Reviews - What do customers think about What the Bible Says about God the Ruler?
laughable Aug 6, 2008
I rated this five stars since it accurately states free will theology. God wills as man wills. God votes for you to go to heaven,the Devil votes for you to go to hell and you decide the election. God elects all those he foresees will elect him. Christ died to make all men saveable,especially those in hell when He died. God doesn't send men to hell,they send themselves there. Devil keeps the fire going. God brings the sunset,Devil brings the earthquake. God loves everybody,especially Esau. Try God and give him a chance. The donkey is waiting. Ha Ha. Keep up the good work. Your making converts to Islam. At least Allah commands some respect.
Dr. Cottrell Writes a Great Theological Book! Jun 10, 2004
This book is one of the best books on the doctrine of the sovereighty of God from an Arminian perspective that you will ever find. This book is based on other editions that Dr. Cottrell wrote on the subject of the doctrine of God.
The book explores what the Bible teaches about God being sovereign over His creation, over nations, and over salvation. He dives into both biblical theology, philosophy, history, and into Calvinism as well in nearly every chapter. The book gives Arminian views on the subjects of predestination, election, and salvation. However, it will challenge even the strongest Calvinistic views.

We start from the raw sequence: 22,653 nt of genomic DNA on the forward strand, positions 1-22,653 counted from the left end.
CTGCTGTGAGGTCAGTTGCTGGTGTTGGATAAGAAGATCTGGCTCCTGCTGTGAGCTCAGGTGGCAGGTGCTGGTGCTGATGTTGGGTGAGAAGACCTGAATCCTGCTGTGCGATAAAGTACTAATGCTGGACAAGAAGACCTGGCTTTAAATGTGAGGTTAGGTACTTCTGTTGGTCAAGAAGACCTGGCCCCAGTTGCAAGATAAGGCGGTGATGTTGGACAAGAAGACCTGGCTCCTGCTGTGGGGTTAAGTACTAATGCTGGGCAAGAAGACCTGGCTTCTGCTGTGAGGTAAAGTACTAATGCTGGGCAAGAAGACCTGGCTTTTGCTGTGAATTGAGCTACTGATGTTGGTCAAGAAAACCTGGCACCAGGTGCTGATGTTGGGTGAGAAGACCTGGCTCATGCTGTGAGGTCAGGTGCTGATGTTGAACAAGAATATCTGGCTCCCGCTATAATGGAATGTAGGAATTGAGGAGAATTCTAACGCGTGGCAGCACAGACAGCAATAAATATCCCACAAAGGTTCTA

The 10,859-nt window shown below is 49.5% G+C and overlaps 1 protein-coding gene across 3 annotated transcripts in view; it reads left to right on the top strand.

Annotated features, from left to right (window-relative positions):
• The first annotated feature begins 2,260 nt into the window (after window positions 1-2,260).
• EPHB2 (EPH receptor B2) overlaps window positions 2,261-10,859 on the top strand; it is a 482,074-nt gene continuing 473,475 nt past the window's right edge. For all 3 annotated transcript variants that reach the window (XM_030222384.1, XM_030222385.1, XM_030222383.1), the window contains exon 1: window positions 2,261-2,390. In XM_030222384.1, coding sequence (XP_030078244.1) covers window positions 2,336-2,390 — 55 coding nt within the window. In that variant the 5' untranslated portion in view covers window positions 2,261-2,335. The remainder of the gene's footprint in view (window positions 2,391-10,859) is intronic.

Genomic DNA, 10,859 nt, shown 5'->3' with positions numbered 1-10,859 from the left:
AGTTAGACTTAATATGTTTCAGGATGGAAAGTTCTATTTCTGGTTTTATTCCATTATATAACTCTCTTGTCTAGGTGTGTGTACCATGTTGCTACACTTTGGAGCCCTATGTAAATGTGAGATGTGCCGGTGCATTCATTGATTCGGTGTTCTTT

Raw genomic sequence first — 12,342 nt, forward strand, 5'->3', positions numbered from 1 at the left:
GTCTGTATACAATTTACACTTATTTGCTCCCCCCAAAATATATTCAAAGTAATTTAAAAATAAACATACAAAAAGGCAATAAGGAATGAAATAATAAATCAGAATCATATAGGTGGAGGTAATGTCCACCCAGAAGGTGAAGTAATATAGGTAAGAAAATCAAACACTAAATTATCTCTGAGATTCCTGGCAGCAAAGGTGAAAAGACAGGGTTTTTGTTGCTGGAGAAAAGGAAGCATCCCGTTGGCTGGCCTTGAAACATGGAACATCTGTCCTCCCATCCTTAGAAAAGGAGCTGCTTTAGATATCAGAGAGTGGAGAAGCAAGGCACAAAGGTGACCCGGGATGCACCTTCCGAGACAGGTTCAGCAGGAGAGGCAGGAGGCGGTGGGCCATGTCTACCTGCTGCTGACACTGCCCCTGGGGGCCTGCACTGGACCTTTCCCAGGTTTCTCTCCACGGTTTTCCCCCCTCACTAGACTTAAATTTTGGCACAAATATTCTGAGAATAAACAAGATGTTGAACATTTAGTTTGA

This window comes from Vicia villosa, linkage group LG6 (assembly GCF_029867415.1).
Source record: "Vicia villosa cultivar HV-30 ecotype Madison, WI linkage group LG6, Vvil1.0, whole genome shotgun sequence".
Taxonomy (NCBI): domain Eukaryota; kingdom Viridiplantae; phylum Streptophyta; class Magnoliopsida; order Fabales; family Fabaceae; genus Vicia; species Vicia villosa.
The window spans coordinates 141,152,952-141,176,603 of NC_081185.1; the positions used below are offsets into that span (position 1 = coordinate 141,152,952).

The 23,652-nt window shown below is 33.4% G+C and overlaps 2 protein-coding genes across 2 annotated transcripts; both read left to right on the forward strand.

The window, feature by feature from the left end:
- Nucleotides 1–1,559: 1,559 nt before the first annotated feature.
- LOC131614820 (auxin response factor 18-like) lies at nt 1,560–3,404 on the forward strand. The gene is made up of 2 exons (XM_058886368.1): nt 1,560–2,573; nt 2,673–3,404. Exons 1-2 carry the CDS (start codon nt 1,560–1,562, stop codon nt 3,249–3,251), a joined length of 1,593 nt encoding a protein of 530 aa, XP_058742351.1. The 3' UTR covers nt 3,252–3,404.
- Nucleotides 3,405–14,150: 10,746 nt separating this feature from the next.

Takes issue with Calvinism Mar 24, 2004
Part two of three volume set on the doctrine of God, What the Bible Says About God the Ruleris a must add to your theological library. While you are at it, buy the whole set. Thoroughly researched and written in a highly communicable style, these books are invaluable tools in the study of God.
The book starts out with perhaps the best discussion of the providence of God I have read. Conttrell gives the reader a survey of historical and theological alternative to providence that is breathtaking in scope. Unlike R.C. Sproul, Cottrell is not a Calvinist argues persuasively against the deterministic viewpoint. Like it or not, Cottrell has a point. He asks the 64,000 dollar question faced by Christian determinists: Why the sovereign decree of God should have included sin in the first place? He then takes to task Calvin, Carl Henry, A.A. Hodge, and others in their defense of Calvinism. Whew! What a book.
One thing I have noticed, however, as I reviewed these books. These volumes were published in 1983, 1984 and 1987. Each succeeding book is longer and the print finer. Once Cottrell got on a roll, it was hard to stop him. Yet, in the end, these volumes are brilliant and a thoughtful addition to any library. By the way, if you are Calvinistic in your theology, these volumes will intellectually challenging to you. They really are worth the read